My dad sees the best in me, no matter how much I fail. He's always there to support me and turn my failures into successes. He can sit on the phone with me for hours, talking future career stuff and listening to me lay out my future plans and goals. He wants the absolute best for me, and no is never an option, he is always willing to do whatever it takes to get me where I need to be.

6. He gets sentimental way too often, but it's cute.

Whether you're sitting down at the kitchen table, reminiscing about your childhood, or that one song comes on that your dad insists you will dance to together on your wedding day, your dad's emotions often come out in the cutest possible way, forever reminding you how loved you are.


7. He supports you, emotionally and financially.

Need to vent about a guy in your life that isn't treating you well? My dad is there. Need some extra cash to help fund spring break? He's there for that, too.

8. He shows me how I should be treated.

Yes, my dad treats me like a princess, and I don't expect every guy I meet to wait on me hand and foot, but I do expect respect, and that's exactly what my dad showed I deserve. From the way he loves, admires, and respects me, he shows me that there are guys out there who will one day come along and treat me like that. My dad always advises me to not put up with less than I deserve and assures me that the right guy will come along one day.

For these reasons and more, my dad will forever be my No. 1 man. I love you!

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From One Nerd To Another

My contemplation of the complexities between different forms of art.

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Aside from reading Guy Harrison's guide to eliminating scientific ignorance called, "At Least Know This: Essential Science to Enhance Your Life" and, "The Breakthrough: Immunotherapy and the Race to Cure Cancer" by Charles Graeber, an informative and emotional historical account explaining the potential use of our own immune systems to cure cancer, I read articles and worked on my own writing in order to keep learning while enjoying my winter break back in December. I also took a trip to the Guggenheim Museum.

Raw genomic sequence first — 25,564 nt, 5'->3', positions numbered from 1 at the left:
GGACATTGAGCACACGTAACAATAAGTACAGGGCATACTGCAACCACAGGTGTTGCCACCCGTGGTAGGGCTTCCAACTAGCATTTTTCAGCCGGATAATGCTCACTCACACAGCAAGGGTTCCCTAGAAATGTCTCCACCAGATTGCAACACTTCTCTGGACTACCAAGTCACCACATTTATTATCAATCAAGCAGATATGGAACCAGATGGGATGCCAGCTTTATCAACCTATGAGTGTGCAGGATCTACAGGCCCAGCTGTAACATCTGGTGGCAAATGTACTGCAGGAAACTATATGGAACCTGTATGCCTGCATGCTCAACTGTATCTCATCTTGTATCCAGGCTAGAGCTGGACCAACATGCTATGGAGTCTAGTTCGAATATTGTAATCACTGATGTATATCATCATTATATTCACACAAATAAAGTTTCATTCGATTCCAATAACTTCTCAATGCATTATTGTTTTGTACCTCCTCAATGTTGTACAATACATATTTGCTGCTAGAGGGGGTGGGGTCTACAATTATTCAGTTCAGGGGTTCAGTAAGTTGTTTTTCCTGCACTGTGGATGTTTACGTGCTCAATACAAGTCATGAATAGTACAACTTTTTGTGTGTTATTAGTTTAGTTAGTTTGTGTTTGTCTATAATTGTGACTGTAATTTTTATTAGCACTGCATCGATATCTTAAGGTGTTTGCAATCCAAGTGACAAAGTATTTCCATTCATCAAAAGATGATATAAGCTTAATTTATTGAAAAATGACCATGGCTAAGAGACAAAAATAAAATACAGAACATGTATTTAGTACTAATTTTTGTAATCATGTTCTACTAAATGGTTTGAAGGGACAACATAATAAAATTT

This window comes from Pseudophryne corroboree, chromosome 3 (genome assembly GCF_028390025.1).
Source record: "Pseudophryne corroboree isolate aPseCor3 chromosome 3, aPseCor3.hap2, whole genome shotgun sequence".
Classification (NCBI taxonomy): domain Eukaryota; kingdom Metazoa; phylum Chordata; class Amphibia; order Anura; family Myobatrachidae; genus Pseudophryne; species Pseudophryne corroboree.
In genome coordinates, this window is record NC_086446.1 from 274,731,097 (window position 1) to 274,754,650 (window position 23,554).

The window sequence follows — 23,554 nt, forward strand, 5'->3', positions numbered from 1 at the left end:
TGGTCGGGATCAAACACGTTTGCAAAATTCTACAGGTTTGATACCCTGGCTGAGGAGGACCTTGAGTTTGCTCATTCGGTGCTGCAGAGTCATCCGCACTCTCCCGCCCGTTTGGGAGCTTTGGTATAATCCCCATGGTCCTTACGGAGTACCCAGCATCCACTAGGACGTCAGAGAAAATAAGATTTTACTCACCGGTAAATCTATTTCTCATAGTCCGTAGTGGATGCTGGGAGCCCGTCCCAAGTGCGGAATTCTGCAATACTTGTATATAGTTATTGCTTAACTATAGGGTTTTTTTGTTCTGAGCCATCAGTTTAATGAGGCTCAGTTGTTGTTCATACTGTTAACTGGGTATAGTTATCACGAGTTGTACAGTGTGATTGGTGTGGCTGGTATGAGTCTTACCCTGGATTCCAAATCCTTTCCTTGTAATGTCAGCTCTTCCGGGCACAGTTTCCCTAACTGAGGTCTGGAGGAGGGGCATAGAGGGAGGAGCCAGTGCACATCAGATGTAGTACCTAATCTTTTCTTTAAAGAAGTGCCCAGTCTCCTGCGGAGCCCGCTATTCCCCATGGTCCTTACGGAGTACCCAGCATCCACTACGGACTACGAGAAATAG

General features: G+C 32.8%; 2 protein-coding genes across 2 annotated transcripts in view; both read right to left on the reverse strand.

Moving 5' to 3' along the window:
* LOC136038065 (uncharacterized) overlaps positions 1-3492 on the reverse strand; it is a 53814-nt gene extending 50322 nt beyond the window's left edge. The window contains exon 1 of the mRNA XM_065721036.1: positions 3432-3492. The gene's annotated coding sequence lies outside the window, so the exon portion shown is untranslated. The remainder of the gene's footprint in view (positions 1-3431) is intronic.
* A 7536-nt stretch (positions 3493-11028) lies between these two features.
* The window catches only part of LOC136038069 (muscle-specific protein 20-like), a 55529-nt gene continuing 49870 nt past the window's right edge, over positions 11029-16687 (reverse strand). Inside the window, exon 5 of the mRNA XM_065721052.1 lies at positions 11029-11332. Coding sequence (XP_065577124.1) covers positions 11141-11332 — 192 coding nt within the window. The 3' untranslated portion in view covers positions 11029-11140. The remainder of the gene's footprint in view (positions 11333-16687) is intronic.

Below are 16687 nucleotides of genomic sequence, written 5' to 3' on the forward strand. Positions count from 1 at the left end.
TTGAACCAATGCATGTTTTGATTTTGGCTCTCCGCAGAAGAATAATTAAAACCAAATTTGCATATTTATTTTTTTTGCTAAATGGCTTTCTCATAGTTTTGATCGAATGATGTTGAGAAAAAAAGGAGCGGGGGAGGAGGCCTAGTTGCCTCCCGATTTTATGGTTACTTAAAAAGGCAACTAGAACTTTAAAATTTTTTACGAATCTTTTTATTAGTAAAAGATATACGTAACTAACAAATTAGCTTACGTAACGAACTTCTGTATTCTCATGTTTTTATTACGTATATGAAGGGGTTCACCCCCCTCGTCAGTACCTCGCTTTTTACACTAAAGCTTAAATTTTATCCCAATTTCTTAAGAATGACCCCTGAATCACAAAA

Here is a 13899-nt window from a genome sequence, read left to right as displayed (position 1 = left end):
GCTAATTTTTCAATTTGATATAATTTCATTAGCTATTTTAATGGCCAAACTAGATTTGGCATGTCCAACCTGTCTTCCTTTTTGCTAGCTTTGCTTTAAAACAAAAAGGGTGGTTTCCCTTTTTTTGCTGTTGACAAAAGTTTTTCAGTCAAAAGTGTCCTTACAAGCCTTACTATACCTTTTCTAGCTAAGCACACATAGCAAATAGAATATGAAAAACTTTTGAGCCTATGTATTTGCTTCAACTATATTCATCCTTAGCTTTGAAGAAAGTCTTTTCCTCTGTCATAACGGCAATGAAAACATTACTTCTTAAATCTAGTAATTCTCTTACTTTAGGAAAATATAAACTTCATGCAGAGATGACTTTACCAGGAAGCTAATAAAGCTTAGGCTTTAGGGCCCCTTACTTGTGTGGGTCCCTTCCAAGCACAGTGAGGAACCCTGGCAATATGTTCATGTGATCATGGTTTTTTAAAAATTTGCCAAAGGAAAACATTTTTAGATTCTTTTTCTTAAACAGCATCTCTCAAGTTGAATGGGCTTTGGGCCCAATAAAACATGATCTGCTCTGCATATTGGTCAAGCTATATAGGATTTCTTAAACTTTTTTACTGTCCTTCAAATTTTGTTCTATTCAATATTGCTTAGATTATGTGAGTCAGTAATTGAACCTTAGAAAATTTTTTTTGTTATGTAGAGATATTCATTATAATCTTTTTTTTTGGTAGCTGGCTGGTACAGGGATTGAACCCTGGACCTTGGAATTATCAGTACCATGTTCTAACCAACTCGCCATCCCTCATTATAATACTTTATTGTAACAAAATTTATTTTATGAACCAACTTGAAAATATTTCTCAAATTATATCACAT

I wish I was artistic. Generally, I walk through museums in awe of what artists can do. The colors and dainty details simultaneously inspire me and remind me of what little talent I posses holding a paintbrush. Walking through the Guggenheim was no exception. Most of the pieces are done by Hilma af Klint, a 20th-century Swedish artist expressing her beliefs and curiosity about the universe through her abstract painting. I was mostly at the exhibit to appease my mom (a K - 8th-grade art teacher), but as we continued to look at each piece and read their descriptions, I slowly began to appreciate them and their underlying meanings.


I like writing that integrates symbols, double meanings, and metaphors into its message because I think that the best works of art are the ones that have to be sought after. If the writer simply tells you exactly what they were thinking and how their words should be interpreted, there's no room for imagination. An unpopular opinion in high school was that reading "The Scarlet Letter" by Nathaniel Hawthorne was fun. Well, I thought it was. At the beginning of the book, there's a scene where Hawthorne describes a wild rosebush that sits just outside of the community prison. As you read, you are free to decide whether it's an image of morality, the last taste of freedom and natural beauty for criminals walking toward their doom, or a symbol of the relationship between the Puritans with their prison-like expectations and Hester, the main character, who blossoms into herself throughout the novel. Whichever one you think it is doesn't matter, the point is that the rosebush can symbolize whatever you want it to. It's the same with paintings - they can be interpreted however you want them to be.


As we walked through the building, its spiral design leading us further and further upwards, we were able to catch glimpses of af Klint's life through the strokes of her brush. My favorite of her collections was one titled, "Evolution." As a science nerd myself, the idea that the story of our existence was being incorporated into art intrigued me. One piece represented the eras of geological time through her use of spirals and snails colored abstractly. She clued you into the story she was telling by using different colors and tones to represent different periods. It felt like reading "The Scarlet Letter" and my biology textbook at the same time. Maybe that sounds like the worst thing ever, but to me it was heaven. Art isn't just art and science isn't just science. Aspects of different studies coexist and join together to form something amazing that will speak to even the most untalented patron walking through the museum halls.